Effect of discharge interventions on physical status after discharge
The effect of interventions from the discharge planning category on physical status in the first 3 months after discharge was studied in three reviews [79, 81, 105]. Parker et al.  included RCT's only and found eight articles representing seven studies in which discharge planning was studied. All studies involved patients who had experienced discharge from an acute inpatient hospital stay and evaluated a comprehensive discharge protocol implemented by an individual who was either a specialist nurse, a social worker or an admitting clerk. The comprehensive discharge protocols were similar in design and were compared with usual discharge care. The protocols all had similar elements, including the assessment of patients, liaising with the patient's carer and other professionals to coordinate discharge and providing follow-up visits or telephone calls. Only two of the seven studies included in this part of the review considered outcomes related to physical function. No differences were found between experimental and control groups within 3 months after discharge. Richards and Coast  included five RCT's dealing with comprehensive discharge planning and came to the same conclusion as Parker et al. that no differences had been shown with regard to physical status. Shepperd et al.  included 11 RCT's, six of which presented data concerning physical status. Here too, no effects of discharge planning on physical status were found.
So, these three reviews discussing the impact of discharge planning on physical status after discharge are mutually consistent and all conclude that no effect of discharge planning has been demonstrated on physical status.
The effect of interventions from the comprehensive geriatric assessment category on physical status in the first 3 months after discharge was studied in three reviews on generic patient populations [81, 97, 105] and in one review on patients with femoral fractures . Day and Rasmussen  conclude that measures of functional status were similar and showed no significant difference between the intervention and control groups. Parker et al.  point to the great variety of measures used to report physical function outcomes, making comparisons and pooling difficult. They say that the majority of studies appeared to have found no significant differences in the physical function outcomes of study patients and control patients over time. With regard to improvement in physical function over time, Parker et al. were able to calculate an odds-ratio over six studies and found a significant effect suggesting that the intervention was beneficial for physical functioning. These outcomes, however, were not measured within our stated timeframe of 3 months post discharge. Richards and Coast  included two studies in which functional status outcomes were measured within the 3 months after discharge and both found no differences. Finally, Cameron et al.  examined the effects of coordinated multidisciplinary inpatient rehabilitation by a geriatrician or rehabilitation physician compared with usual care for older patients with hip fracture, and they state that the available trials reviewed had a variety of aims, interventions and outcomes, making them difficult to combine. They conclude on the basis of nine trials that functional status did not improve consistently.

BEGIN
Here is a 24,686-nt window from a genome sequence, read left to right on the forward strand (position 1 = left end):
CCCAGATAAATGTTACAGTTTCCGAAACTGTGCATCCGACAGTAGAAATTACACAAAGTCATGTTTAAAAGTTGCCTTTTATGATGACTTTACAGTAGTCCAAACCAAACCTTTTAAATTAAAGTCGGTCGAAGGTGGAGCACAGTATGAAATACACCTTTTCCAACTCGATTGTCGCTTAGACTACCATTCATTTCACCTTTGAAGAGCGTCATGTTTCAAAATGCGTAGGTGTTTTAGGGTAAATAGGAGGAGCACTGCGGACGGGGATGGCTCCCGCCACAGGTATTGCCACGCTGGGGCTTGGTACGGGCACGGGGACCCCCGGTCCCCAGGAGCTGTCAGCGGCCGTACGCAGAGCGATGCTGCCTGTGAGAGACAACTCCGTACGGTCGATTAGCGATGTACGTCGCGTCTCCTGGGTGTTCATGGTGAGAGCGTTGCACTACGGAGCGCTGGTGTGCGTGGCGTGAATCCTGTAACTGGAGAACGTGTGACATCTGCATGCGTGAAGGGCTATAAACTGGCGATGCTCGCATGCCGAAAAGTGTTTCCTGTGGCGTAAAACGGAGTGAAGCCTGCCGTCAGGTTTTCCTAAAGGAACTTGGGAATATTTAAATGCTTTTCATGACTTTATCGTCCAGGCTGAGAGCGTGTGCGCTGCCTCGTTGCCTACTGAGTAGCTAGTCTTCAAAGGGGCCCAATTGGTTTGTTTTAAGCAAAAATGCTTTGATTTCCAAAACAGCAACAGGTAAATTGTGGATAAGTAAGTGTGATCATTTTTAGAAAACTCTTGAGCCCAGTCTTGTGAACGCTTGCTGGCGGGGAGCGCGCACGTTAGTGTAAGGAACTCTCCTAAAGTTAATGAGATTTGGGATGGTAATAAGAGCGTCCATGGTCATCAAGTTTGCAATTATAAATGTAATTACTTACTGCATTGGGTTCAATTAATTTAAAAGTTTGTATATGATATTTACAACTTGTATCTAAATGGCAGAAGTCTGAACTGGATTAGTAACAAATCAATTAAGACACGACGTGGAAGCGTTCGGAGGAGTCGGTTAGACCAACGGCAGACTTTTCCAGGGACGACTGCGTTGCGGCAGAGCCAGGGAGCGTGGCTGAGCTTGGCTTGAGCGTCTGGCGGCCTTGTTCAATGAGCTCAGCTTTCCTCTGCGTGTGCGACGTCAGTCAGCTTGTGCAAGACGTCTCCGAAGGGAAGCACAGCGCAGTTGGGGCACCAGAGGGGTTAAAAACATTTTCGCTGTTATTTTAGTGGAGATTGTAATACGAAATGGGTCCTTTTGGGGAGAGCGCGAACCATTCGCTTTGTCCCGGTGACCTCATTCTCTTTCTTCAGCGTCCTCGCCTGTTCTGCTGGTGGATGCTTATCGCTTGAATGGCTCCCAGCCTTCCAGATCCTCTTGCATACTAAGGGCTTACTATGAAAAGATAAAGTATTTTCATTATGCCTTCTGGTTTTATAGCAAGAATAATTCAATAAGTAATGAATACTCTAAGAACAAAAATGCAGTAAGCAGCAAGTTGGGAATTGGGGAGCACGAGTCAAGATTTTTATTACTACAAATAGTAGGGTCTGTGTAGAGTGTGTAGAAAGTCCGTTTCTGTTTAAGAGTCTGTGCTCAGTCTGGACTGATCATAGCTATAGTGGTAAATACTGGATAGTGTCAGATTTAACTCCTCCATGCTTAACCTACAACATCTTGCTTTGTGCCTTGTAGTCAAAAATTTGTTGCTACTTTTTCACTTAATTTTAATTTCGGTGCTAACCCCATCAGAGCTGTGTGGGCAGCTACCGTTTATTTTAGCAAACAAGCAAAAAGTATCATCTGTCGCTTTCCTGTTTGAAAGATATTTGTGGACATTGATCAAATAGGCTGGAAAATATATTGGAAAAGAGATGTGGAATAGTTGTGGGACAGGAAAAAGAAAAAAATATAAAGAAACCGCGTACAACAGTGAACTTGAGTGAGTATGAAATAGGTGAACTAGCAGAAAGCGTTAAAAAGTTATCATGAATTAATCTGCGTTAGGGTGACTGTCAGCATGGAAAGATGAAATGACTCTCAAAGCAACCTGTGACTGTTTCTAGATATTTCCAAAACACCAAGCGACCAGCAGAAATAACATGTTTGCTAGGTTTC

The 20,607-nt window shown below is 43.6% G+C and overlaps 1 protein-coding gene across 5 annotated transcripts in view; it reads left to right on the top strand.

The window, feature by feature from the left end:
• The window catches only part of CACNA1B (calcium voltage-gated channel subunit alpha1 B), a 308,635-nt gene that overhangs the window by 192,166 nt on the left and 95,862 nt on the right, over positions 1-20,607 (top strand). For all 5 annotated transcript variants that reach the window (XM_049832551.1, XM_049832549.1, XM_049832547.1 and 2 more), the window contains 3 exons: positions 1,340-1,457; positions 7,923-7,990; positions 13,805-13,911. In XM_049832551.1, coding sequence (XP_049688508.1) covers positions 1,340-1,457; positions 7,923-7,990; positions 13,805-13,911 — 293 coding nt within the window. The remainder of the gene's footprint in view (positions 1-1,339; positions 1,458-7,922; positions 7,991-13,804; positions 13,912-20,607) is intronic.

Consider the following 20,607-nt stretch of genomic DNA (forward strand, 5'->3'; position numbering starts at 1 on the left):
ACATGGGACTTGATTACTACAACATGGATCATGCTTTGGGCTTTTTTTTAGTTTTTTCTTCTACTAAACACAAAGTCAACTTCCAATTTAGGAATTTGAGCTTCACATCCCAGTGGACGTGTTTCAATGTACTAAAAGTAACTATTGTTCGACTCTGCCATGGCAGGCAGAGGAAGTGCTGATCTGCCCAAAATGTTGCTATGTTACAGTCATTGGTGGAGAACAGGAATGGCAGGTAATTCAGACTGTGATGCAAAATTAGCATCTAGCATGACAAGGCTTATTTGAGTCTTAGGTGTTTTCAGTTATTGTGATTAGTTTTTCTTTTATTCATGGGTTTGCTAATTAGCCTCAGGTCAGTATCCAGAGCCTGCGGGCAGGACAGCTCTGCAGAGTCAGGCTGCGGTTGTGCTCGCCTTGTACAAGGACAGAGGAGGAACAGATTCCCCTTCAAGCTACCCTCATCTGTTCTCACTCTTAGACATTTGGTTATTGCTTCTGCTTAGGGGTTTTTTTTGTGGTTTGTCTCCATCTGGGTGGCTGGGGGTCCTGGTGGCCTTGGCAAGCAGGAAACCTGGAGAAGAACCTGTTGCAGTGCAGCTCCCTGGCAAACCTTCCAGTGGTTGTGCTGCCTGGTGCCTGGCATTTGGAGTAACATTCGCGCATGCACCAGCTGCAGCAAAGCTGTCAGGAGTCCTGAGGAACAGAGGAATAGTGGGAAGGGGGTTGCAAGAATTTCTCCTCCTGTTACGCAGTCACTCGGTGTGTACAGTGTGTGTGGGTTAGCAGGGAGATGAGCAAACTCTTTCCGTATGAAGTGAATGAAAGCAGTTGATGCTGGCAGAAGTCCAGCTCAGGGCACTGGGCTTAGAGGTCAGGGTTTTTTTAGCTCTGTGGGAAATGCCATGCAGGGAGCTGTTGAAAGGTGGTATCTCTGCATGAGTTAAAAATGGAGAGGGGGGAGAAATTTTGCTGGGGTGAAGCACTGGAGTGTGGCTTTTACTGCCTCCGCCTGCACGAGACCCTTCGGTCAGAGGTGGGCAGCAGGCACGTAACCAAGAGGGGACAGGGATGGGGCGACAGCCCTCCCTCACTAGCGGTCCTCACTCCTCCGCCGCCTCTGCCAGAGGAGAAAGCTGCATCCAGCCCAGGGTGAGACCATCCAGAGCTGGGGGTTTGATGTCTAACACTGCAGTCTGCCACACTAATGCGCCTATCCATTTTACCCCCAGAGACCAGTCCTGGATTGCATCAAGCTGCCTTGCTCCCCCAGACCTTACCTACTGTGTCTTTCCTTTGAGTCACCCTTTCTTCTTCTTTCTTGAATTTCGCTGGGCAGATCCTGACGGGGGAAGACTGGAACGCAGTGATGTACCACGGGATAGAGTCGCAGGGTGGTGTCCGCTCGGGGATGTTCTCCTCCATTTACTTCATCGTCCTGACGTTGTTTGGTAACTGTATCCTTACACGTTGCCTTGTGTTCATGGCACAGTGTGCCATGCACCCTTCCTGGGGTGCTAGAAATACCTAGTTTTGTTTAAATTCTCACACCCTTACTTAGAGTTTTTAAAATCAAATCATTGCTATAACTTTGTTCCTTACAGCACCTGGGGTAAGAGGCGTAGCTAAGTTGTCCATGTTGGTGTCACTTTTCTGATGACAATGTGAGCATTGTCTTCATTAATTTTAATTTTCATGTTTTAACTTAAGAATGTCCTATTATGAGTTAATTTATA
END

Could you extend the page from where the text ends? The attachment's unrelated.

On the basis of these four reviews, therefore, it appears that comprehensive geriatric assessment has not been shown to have a positive impact on functional status within 3 months after discharge, in comparison with the control groups.